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About The Dalles daily chronicle. (The Dalles, Or.) 1890-1948 | View Entire Issue (May 7, 1895)
Tiis Dalles Daily Chfoniele.
IT KAIL, FOBTAOB razrAID, IH ADYASCX.
Weakly, 1 year... 1 50
month!. , 0 75
s ' 0 0
Call r,l year 6 00
" 6 months. 8 00
per " 0 50
. Address all oommnnieatlon to " THE CHB.ON-
IOL.E," The Dalles, Oregon.
MAY 7, 1895
CLEVELAND VS. DEMOCRACY
When President Cleveland was. fir st
elected the democracy had been out of
power for twenty-four years. A great
many democrats at once concluded that
it was not the principles of the party.
tmt the man who headed its ticket had
won the victory. Unfortunately for the
democracy this opinion had no more
firm believer than the president him
self. It did not dawn on him all at
once, and so drown him in the sea of
his own greatness, but permeated his
system slowly, but steadily, by what is
known as capillary attraction, and its
effect was the same as usually happens
when a large amount of moisture is ab
sorbed by some solid substance that is,
the substance doing the absorbing be
comes too large to remain hemmed in
by the surroundings and boundaries
which held it before. In other words,
it swells. In 1889, the process being
reversed, the water dried out of the ex
president, and he was again selected as
"being able to fill the gap at the head of
the democratic ticket. Instead of profit
ing by one case of swelling, the party
tried the same timber for the third
time, only to find that its power for ab
' sorption had increased so wonderfully
that instead of believing himself the
earvant of the public, he imagined him
self the owner of his own party and the
There were wise men before Agamem
non, and certainly wise democrats be
fore Cleveland. He was- the creature of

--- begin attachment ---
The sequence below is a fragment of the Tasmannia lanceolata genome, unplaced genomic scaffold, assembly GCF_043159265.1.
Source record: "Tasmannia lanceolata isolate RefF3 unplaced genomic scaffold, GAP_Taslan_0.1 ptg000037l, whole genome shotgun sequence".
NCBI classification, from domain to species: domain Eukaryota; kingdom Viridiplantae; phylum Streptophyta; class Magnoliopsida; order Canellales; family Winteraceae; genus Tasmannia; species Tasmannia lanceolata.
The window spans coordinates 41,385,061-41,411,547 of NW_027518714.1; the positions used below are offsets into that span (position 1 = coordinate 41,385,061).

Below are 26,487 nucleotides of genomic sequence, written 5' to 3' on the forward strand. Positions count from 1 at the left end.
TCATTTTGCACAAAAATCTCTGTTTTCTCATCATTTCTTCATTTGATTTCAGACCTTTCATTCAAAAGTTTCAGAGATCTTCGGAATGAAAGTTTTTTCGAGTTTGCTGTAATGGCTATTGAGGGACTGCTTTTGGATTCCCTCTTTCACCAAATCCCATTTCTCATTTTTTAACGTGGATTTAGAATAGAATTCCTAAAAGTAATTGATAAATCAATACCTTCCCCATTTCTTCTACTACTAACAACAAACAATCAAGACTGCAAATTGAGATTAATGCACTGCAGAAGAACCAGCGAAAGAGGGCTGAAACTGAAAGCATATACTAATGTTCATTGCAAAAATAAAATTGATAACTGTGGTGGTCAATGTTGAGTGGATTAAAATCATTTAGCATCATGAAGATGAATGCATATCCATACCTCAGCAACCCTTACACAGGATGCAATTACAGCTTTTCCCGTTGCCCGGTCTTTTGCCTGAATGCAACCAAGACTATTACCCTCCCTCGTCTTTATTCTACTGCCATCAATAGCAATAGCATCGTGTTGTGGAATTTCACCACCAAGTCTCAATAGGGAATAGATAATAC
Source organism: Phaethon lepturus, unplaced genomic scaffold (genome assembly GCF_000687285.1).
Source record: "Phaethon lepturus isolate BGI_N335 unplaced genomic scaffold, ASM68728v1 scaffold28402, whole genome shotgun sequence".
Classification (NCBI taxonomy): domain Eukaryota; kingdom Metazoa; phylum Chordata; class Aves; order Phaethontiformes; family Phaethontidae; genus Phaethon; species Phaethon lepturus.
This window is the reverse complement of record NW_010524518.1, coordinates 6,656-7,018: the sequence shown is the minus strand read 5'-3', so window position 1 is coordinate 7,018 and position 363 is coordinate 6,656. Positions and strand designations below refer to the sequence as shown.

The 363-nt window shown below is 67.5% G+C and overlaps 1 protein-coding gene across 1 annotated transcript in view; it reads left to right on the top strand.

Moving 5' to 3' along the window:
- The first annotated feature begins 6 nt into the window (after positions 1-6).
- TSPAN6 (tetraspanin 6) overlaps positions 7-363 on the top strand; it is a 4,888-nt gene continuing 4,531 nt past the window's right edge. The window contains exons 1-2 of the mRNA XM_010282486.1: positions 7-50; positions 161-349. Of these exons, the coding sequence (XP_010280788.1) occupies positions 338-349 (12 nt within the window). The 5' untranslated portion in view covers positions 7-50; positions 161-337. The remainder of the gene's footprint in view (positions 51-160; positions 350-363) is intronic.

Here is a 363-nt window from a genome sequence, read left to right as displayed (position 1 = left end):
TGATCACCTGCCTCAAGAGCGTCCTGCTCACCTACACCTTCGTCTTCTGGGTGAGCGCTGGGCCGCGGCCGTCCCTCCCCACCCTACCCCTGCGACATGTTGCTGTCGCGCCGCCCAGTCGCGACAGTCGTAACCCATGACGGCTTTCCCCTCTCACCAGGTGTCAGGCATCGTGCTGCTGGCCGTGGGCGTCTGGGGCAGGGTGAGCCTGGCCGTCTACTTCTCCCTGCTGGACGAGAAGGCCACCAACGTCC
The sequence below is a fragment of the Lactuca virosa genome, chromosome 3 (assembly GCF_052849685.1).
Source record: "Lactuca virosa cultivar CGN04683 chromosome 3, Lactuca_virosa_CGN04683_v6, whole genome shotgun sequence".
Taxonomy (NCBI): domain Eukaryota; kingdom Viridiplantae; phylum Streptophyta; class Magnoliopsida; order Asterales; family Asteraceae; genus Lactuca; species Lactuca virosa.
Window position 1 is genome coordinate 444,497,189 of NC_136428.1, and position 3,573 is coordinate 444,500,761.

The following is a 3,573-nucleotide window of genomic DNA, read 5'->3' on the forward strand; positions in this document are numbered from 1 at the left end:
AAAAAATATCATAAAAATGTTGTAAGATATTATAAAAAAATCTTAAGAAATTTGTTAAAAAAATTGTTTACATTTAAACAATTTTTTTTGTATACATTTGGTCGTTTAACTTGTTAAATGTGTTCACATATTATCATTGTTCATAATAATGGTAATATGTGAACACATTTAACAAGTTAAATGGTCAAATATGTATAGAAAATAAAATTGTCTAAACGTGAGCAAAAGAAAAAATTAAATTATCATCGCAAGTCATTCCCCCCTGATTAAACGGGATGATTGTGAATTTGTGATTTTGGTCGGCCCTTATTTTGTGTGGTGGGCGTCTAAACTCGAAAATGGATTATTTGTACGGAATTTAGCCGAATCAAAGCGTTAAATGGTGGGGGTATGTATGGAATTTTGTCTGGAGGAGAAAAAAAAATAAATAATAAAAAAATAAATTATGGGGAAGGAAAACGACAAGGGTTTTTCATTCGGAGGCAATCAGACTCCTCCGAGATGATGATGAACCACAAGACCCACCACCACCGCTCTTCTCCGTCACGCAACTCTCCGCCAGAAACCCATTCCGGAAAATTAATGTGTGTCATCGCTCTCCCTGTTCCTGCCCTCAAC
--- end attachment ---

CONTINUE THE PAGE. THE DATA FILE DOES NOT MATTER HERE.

circumstances, not the creator of them
He imagines he has succeeded in mate
rializing the . grim-humored idea of
Diogenes, who, upon being put upon the
block for sale, and asked what he was
good for, or could do, replied : . "Sell me
to some man who wants a master for
himself," and so imagining, kicks the
plattorm on which he' was elected to
pieces, turns his back to the ladder by
. which he has climbed into place, and
spurns as ignoble dust the common peo
ple who placed him on his pinnacle of
A few figures may serve to dispel, not
Mr. Cleveland's idea of the power of his
leadership, bnt that of the people who
yet imagine that it was the man and
not the party that won. Let us look at
the result, 'as shown by the popular
vote: Lincoln was elected by a popular
vote of 1,866,352, against 2,226,920 for
Breckenridge and 1,374,157 for Douglas,
the latter two being both democrats.
Lincoln was re-elected by a vote of 2,
216,067 against 1,808,725 for George B.
McClellan, a majority of 400,000 voteB.
Grant was elected in 1868, by a vote of
3,015,071 over Seymour, with 2,709,613.
a majority ot 300,000. He was re-elect-i
ed over Greely by a vote of 3,507,070
against 2,834,079, a majority of 700,000,
and this increase was due to democratic
refusal to support the man, instead of
the party. In 1876 Rutherford B.
Hayes received 4,033,950 to Tilden's